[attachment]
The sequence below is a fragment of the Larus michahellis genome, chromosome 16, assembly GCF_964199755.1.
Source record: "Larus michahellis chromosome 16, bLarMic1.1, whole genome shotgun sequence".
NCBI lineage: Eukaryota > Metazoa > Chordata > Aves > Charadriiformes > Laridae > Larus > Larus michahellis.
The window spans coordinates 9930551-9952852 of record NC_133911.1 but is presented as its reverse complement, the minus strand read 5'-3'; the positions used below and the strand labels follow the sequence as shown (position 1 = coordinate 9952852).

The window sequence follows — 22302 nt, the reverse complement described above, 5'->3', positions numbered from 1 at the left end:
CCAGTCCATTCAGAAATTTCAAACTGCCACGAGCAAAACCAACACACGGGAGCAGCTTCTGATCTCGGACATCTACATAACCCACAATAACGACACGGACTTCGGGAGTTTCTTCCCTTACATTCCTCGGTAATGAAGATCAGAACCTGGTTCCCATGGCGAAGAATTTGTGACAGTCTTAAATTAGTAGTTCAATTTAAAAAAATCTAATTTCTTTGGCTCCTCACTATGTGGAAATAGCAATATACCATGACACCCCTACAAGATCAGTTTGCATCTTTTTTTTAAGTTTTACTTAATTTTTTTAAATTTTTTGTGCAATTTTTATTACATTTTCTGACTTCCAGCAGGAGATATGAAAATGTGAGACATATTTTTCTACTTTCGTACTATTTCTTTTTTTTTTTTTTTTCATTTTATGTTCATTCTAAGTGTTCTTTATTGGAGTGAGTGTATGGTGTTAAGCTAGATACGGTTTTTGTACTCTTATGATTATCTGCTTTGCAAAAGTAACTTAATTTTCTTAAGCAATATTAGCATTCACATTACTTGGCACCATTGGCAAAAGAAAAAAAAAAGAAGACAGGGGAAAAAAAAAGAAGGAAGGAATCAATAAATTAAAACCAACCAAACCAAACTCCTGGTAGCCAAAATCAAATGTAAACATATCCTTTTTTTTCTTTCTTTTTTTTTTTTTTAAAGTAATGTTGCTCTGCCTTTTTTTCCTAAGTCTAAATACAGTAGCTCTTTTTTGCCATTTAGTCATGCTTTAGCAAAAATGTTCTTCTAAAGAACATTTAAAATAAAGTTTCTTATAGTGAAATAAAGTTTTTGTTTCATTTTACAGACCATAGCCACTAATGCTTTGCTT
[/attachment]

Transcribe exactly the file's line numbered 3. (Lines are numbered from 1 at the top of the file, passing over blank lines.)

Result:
NCBI lineage: Eukaryota > Metazoa > Chordata > Aves > Charadriiformes > Laridae > Larus > Larus michahellis.